Andrew Wilson is a young pastor in England who, together with his wife, have two children on the Autism spectrum. In his book, The Life We Never Expected, Andrew and his wife chronicle their experiences with their two beautiful children, as well as what they have been learning about God through them. The book is candid and raw, and beautifully written. The Wilsons are a couple who love the Lord, despite, and even on account of, the path he has placed them on. But it hasn’t been easy. In the book, Andrew admits to becoming distracted during prayer, and that sometimes the anguish and fatigue are so deep that he scarcely knows how or what to pray. He recounts a day when, while taking a brief respite from the organized chaos of his home, he was walking through the woods with his dog and was having difficulty praying. So he decided to pray the way Jesus taught his disciples to in Matthew 6. He decided to pray through The Lord’s Prayer, and found that this prayer, that most of us have prayed since childhood, is powerful and encompassing. He said he could have spent hours on the first words, “Our Father,” alone.
I loved this book, not just because I work with children with special needs, but because the Wilsons’ candor and vulnerability, and their humility in admitting that they sometimes struggle mightily with what God has given them, is relatable and real. I, too, become distracted in prayer, especially in times of adversity. So, I decided to follow in Andrew Wilson’s trial-worn footsteps and pray slowly and carefully through Matthew 6:9-13, AKA, The Lord’s Prayer.
Christ starts his prayer with an address to God, in which he refers to God as Father. But not just his father. He uses the first person plural pronoun, our. He is teaching us, ever so intentionally, how to pray to the God who claims us as his children. Isaiah writes, “But now, O Lord, you are our Father; we are the clay, and you are our potter; we are all the work of your hand” (Isaiah 64:8). In Ephesians 4:6, Paul claims, “One God and Father of all, who is over all and through all and in all.” And in Galatians 4:6-7, Paul writes, “And because you are sons, God has sent the Spirit of his Son into our hearts, crying, “Abba! Father!” So you are no longer a slave, but a son, and if a son, then an heir through God.” God is, indeed, our father.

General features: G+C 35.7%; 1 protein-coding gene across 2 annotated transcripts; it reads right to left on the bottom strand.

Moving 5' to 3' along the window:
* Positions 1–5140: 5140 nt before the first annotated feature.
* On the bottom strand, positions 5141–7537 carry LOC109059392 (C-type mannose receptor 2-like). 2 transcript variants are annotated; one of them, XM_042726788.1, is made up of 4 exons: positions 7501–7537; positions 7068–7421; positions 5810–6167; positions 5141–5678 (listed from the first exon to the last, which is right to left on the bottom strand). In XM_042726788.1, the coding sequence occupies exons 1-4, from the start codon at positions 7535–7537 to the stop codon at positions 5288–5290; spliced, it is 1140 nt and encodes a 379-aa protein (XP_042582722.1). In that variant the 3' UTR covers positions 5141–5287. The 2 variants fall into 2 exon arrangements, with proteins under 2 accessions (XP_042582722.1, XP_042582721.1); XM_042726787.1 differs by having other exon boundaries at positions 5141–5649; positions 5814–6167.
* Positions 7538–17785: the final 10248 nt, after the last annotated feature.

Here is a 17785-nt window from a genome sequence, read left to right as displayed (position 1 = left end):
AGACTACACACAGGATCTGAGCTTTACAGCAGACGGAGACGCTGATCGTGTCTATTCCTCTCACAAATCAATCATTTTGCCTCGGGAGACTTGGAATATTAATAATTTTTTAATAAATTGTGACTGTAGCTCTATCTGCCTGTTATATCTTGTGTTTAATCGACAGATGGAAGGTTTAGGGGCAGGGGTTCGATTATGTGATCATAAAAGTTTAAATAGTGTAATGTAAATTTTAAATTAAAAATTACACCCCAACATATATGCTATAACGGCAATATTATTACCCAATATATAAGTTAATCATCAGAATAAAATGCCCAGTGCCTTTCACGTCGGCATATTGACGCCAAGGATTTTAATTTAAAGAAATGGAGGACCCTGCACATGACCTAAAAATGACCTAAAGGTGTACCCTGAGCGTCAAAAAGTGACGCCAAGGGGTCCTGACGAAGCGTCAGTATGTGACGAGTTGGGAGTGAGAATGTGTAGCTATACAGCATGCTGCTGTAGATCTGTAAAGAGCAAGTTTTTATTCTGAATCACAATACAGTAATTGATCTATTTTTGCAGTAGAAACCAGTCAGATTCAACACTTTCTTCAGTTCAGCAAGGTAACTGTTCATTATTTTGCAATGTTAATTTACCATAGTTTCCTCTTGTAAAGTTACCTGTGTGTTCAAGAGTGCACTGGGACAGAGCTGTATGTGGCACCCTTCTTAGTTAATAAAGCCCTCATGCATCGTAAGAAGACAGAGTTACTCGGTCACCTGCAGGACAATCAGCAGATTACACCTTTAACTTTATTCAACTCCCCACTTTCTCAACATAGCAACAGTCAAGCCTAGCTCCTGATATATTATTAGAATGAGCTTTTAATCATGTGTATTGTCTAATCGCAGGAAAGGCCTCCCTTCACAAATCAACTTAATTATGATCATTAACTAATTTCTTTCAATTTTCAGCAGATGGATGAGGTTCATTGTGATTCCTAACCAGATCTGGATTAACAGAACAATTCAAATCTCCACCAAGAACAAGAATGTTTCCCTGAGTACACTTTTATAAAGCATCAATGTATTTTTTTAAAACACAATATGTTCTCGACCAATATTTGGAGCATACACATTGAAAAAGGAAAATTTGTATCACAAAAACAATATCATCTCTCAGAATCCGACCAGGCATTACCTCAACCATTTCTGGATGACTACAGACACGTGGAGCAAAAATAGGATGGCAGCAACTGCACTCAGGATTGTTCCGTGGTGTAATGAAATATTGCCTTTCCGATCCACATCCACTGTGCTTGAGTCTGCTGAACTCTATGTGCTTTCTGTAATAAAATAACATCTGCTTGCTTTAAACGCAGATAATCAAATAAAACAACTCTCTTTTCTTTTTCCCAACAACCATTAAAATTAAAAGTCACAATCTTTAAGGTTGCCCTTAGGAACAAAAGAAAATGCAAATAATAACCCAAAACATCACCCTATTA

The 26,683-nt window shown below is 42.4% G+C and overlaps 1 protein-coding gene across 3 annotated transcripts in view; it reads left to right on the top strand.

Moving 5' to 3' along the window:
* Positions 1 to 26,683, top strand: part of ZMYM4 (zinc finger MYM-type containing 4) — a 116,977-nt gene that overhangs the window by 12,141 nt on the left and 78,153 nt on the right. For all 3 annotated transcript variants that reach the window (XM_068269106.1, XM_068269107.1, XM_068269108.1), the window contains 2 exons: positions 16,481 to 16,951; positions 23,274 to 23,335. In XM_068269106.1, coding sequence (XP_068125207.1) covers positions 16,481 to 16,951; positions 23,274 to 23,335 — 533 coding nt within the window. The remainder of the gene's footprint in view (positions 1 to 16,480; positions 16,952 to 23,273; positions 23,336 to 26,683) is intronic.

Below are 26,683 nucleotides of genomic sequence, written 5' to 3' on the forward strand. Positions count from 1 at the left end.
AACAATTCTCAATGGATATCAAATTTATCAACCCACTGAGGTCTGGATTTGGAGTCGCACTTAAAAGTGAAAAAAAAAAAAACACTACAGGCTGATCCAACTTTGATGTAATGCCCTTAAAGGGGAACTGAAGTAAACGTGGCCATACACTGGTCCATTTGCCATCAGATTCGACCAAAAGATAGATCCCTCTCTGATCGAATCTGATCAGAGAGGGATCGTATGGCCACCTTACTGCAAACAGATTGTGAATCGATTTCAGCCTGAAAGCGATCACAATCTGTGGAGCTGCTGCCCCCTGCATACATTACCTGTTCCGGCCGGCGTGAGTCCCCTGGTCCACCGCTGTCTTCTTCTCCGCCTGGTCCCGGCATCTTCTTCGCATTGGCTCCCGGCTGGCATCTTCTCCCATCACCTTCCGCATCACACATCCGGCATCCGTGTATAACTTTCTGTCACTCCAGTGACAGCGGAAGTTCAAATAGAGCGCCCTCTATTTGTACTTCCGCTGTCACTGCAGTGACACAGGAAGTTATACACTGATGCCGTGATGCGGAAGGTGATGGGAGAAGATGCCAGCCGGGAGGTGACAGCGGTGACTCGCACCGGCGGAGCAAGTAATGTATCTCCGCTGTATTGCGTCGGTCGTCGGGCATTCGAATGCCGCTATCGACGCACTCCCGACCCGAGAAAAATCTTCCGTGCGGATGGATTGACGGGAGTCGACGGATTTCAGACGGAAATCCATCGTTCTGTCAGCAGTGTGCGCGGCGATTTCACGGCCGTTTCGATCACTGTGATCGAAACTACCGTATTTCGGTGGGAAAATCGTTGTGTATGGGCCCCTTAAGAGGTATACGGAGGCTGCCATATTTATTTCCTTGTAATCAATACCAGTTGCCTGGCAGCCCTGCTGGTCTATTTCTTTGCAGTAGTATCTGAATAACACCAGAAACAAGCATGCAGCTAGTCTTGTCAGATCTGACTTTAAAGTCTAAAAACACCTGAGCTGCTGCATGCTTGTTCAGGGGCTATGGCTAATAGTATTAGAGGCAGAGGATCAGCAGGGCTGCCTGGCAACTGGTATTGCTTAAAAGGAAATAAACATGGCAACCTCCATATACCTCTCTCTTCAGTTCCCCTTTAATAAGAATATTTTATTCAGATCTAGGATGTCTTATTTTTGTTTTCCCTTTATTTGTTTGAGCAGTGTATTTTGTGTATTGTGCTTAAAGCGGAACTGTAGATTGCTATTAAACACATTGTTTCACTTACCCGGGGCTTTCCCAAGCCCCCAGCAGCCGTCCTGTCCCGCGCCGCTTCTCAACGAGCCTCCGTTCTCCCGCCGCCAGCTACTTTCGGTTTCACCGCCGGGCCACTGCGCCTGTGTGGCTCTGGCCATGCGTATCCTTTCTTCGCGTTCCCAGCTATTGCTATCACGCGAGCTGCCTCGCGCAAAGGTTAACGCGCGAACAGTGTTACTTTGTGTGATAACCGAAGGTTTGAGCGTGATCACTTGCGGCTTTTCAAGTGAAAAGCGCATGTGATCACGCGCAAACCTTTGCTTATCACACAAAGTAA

What does this mean, this Fatherhood of God? For some, this might not be a comfort. Earthly fathers were created to emulate God, but because of our fallen world, it doesn’t always (or ever) work out that way. Even the best fathers on earth will fall short. But Psalm 68:5 calls God a “father to the fatherless.” No matter what our earthly fathers were like, the Fatherhood of God, the way Christ knew it, is trustworthy to the core.
Noah Webster wrote his 1828 Dictionary of the English Language from a biblical perspective, and used verbs, nouns, and adjectives to define father that capture the essence of fatherhood in its purest sense, and in the way we must view the God of the Bible when we ponder his fatherhood over us. Webster starts his definition of father simply: “He who begets a child.” The definition then builds the imagery of what Christ knew to be true about God. A father is someone who feeds, supports, and exercises care. He is an author, creator, inventor, maker, composer, former, contriver, founder, director, and instructor. He is kind, caring, tender, affectionate, and one who protects. A father is also someone who adopts another, who takes care of another and acknowledges them as his own.
Let this suffuse your soul, because this is what is promised to you. It is absolute reality. This love-motivated, grace-saturated, genius of a God “rejoices over you with gladness, quiets you by his love, and exults over you with loud singing” (Zephaniah 3:17). Open every prayer you pray with the knowledge that you are talking with your Father, with all the joy inducing, peace effecting implications that accompany the truth of it.